H.G. Wells's science fiction classic, the first novel to explore the possibilities of intelligent life from other planets, it still startling and vivid nearly after a century after its appearance, and a half-century after Orson Wells's infamous 1938 radio adaptation. The daring portrayal of aliens landing on English soil, with its themes of interplanetary imperialism, technological holocaust and chaos, is central to the career of H.G. Wells, who died at the dawn of the atomic age. The survival of mankind in the face of "vast and cool and unsympathetic" scientific powers spinning out of control was a crucial theme throughout his work. Visionary, shocking and chilling, The War Of The Worlds has lost none of its impact since its first publication in 1898.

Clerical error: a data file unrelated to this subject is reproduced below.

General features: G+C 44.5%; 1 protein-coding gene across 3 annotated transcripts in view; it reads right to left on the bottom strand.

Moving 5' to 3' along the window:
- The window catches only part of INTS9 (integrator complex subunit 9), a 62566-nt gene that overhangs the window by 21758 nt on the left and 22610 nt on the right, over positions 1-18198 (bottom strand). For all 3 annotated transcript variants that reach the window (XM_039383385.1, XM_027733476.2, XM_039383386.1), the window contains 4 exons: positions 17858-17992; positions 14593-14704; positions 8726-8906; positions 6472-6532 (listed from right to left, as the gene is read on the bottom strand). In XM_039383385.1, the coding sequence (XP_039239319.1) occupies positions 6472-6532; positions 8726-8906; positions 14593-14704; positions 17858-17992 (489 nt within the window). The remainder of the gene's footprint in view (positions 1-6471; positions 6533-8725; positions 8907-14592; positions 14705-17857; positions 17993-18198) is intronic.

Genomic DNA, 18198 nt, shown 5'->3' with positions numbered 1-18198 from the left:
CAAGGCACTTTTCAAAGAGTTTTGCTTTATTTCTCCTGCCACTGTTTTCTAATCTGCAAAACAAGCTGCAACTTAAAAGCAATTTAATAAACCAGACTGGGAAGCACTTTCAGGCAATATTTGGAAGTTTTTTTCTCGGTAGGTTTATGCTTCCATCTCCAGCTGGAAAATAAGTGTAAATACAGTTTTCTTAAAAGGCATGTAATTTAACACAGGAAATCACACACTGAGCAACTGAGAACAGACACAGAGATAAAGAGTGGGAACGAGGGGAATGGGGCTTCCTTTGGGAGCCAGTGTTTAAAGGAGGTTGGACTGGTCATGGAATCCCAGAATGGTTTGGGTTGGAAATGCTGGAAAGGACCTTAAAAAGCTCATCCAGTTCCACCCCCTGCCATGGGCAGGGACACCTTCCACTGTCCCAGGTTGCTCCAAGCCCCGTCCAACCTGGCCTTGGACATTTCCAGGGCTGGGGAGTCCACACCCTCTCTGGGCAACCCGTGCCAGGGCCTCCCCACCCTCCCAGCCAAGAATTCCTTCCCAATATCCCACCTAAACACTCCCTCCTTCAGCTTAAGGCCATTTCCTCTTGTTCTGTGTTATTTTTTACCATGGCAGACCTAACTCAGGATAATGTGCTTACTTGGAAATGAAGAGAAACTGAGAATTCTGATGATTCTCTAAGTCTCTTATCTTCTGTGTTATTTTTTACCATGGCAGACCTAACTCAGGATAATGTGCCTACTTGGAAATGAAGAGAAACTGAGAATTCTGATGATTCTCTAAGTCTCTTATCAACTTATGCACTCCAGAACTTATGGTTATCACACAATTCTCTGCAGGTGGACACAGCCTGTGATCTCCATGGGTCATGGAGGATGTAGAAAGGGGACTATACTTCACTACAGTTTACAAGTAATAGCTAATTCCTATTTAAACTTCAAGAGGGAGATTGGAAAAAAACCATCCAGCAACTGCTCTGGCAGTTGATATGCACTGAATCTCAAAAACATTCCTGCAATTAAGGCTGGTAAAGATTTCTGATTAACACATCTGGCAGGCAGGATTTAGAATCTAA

About the Author
Often called "the father of science fiction," British author Herbert George (H. G.) Wells' literary works are notable for being some of the first titles of the science fiction genre, and include such famed titles as The Time Machine, The War of the Worlds, The Island of Doctor Moreau, and The Invisible Man. Despite being fixedly associated with science fiction, Wells wrote extensively in other genres and on many subjects, including history, society and politics, and was heavily influenced by Darwinism. His first book, Anticipations of the Reaction of Mechanical and Scientific Progress Upon Human Life and Thought, offered predictions about what technology and society would look like in the year 2000, many of which have proven accurate. Wells went on to pen over fifty novels, numerous non-fiction books, and dozens of short stories. His legacy has had an overwhelming influence on science fiction, popular culture, and even on technological and scientific innovation. Wells died in 1946 at the age of 79.
“The creations of Mr. Wells . . . belong unreservedly to an age and degree of scientific knowledge far removed from the present, though I will not say entirely beyond the limits of the possible.” —Jules Verne